Remember the devastating critique of the May budget by Macquarie Research? The one that said Wayne’s (ie, Treasury’s) forecasts for business investment – the key assumption underpinning all the budget projections – are “truly extraordinary”?

Upbeat growth forecasts from the Treasury and the Reserve Bank of Australia (RBA) are based on very optimistic forecasts for private sector business investment.

The RBA and Treasury forecasts for business investment over the next couple of years are truly extraordinary.

In our opinion, achieving such stratospheric growth would be extremely difficult.

By putting all their eggs in the mining investment basket, policymakers appear to have no Plan B for what will support the economy if investment disappoints. And this note provides three clear reasons why one should be cautious about counting those mining investment chickens before they are hatched.

Well, on July 4 the international ratings agency Moody’s – the same one that has downgraded our banks and effectively declared them “Too Big To Fail – dropped another bomb on Wayne’s parade.

It says that 10% or more of Chinese GDP is bad debt, and claims that the “China debt problem (is) bigger than stated”.

From Moody’s Investors Service, via ZeroHedge (emphasis added):

Moody’s Investors Service says that the potential scale of the problem loans at Chinese banks may be closer to its stress case than its base case, according to an assessment that the rating agency conducted following the release of new data by China’s National Audit Office (NAO).

Since these loans to local governments are not covered by the NAO report, this means they are not considered by the audit agency as real claims on local governments. This indicates that these loans are most likely poorly documented and may pose the greatest risk of delinquency,” the analyst adds.

Moody’s report estimates that the Chinese banking system’s economic non-performing loans could reach between 8% and 12% of total loans, compared to 5% to 8% in the rating agency’s base case, and 10% to 18% in its stress case.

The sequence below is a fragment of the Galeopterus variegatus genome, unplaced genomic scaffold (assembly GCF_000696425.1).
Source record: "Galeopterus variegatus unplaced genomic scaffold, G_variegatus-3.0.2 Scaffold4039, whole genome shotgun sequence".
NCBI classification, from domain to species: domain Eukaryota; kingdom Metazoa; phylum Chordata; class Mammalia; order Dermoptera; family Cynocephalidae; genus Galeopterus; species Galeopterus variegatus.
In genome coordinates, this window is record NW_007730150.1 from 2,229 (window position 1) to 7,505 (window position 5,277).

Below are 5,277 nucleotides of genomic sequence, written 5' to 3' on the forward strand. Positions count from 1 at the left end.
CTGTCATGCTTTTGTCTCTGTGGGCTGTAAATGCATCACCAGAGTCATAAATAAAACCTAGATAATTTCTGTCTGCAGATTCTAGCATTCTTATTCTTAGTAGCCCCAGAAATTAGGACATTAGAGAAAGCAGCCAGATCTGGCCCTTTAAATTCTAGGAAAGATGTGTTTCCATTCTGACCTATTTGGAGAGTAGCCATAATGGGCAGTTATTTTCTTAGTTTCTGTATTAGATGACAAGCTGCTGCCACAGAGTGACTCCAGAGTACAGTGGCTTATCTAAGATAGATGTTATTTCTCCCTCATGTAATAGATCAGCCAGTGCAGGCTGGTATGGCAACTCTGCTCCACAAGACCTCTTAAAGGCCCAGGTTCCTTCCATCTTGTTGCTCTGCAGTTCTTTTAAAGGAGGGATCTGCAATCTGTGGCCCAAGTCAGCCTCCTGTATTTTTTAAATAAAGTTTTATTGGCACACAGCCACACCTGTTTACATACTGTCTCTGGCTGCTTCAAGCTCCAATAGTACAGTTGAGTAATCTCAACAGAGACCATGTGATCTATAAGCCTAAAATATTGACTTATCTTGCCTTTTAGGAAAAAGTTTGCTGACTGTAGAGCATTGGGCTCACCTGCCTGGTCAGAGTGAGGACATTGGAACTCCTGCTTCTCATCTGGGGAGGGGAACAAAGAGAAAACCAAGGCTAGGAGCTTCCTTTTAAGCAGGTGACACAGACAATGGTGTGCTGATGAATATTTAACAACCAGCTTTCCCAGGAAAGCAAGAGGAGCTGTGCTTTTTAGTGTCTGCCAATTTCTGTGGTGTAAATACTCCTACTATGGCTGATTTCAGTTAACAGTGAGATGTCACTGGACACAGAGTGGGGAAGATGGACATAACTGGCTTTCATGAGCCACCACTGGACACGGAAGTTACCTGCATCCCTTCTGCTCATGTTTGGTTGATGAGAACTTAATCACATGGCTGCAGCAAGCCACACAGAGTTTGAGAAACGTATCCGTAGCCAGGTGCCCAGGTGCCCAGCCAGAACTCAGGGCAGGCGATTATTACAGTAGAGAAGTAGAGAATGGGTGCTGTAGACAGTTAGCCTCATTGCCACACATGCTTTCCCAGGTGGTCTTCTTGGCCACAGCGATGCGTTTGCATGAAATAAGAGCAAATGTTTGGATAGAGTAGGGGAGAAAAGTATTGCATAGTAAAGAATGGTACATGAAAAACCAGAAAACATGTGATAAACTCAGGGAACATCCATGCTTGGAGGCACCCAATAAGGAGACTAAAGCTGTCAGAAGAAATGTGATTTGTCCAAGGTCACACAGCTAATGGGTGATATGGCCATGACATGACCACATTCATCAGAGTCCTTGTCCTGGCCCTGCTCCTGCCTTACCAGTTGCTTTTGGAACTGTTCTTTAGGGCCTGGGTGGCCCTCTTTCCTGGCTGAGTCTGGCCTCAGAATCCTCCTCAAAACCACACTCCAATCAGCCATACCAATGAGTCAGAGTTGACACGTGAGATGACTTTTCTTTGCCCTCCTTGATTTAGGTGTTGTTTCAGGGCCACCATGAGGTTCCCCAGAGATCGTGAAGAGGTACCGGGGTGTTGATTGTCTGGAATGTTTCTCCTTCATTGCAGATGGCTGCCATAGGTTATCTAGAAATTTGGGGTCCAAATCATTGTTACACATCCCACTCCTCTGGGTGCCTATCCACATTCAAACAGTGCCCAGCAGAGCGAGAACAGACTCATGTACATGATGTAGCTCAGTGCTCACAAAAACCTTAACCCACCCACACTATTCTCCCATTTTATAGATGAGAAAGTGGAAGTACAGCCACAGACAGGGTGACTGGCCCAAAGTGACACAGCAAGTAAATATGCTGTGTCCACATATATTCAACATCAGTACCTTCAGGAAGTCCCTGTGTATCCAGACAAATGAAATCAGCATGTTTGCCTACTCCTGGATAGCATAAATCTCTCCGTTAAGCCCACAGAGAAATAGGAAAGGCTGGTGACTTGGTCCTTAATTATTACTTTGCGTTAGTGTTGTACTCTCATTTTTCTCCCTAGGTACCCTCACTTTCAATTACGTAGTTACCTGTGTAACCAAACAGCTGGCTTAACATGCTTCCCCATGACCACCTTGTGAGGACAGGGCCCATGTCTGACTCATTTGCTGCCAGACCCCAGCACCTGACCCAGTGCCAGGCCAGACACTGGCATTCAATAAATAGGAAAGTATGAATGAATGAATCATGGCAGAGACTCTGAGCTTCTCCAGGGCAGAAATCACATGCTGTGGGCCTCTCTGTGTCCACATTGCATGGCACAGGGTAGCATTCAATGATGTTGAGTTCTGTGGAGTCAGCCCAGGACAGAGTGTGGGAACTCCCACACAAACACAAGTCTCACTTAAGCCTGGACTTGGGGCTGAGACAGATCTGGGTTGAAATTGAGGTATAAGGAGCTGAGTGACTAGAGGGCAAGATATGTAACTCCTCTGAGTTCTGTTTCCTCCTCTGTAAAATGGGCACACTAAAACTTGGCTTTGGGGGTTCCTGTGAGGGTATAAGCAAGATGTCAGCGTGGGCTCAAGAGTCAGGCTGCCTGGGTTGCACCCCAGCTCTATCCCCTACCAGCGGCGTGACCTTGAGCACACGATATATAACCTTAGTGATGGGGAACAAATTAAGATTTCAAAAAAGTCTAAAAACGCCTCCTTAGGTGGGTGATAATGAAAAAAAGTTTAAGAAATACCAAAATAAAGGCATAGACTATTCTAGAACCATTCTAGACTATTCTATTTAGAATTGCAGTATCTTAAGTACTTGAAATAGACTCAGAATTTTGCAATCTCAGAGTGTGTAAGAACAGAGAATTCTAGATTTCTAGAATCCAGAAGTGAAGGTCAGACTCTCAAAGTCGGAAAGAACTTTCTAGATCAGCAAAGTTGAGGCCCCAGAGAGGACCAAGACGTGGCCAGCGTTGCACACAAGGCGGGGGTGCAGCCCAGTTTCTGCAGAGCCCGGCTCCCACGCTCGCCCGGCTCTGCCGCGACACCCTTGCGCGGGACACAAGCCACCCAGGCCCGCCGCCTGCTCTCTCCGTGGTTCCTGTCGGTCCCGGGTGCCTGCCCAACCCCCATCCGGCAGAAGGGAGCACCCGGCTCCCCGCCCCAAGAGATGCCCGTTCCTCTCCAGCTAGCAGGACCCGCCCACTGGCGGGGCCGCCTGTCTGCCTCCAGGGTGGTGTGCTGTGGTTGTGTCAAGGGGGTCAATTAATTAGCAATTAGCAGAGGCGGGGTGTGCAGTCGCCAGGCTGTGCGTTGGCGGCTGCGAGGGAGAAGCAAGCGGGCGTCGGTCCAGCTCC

But it’s not just Moody’s now warning about China’s banking system.

From MarketWatch (emphasis added):

China’s debt woes point to bank bailout

China’s banking system will require an eventual bailout by the central government, according to some analysts, who said figures released last week on the size of local-government borrowings point to the need for a rescue.

Credit Suisse economist Dong Tao said the numbers backed up concerns he’s been voicing for the past two years on China’s toxic loan problem.

“Ultimately, we believe that the central government will need to separate the local government’s bank debt from banks’ balance sheets and recapitalize the banks,” Tao said in a note following the release of data on China’s local-debt obligations by the National Audit Office.

Reuters reported last month that Beijing is considering a bailout that could see the central government accept to 2 trillion to 3 trillion yuan of local governments’ outstanding debt in an effort to ensure against a mass default, which could bring down the economy. See report on China’s initial bailout plans.

Stress is building within the system, Tao said, as local governments face a growing pile of debts coming due at a time of declining land sales, normally a key revenue stream for the provincial authorities.

Meanwhile, local governments are also having trouble finding new sources of lending as state-controlled banks grow increasingly wary of their deteriorating ability to service existing debt.

Standard Chartered said last week there were early signs of major financial distress building at the local government level.

Anecdotes of local-government investment vehicles in Shanghai and in Yunnan province struggling to meet loan payments “signal the beginning of the wave of difficulties,” Standard Chartered’s China economist Stephen Green said in a note Thursday.

And Bloomberg reports that both Fitch Ratings and Standard & Poors have also flagged serious concerns:

Fitch Ratings lowered its outlook on China’s AA- long-term, local-currency rating to negative from stable on April 12 because of the risk the government would have to bail out banks. As much as 30 percent of loans to local government entities may go bad, accounting for the biggest source of banks’ non- performing assets, Standard & Poor’s said that month.

Now, are you one of those who doubts that China’s “boom” is/was driven by massive borrowing by local (regional) Chinese banks to finance over-investment in “infrastructure” – the mother of all real estate bubbles world wide?

Then take a look at these pictures from Time magazine, showing just how massive speculative over-investment in property construction has left China with literal ‘ghost cities’:

Click to visit the complete Time photo series

If like many readers you have skimmed over this article and not bothered to click on … and carefully read … all of the links embedded in this article, then you are doing yourself and your loved ones a disservice.

Because you are about to leave this site … ignorant.

With only part of the story.

Do not be a Goose.

Like Swan.

Educate yourself.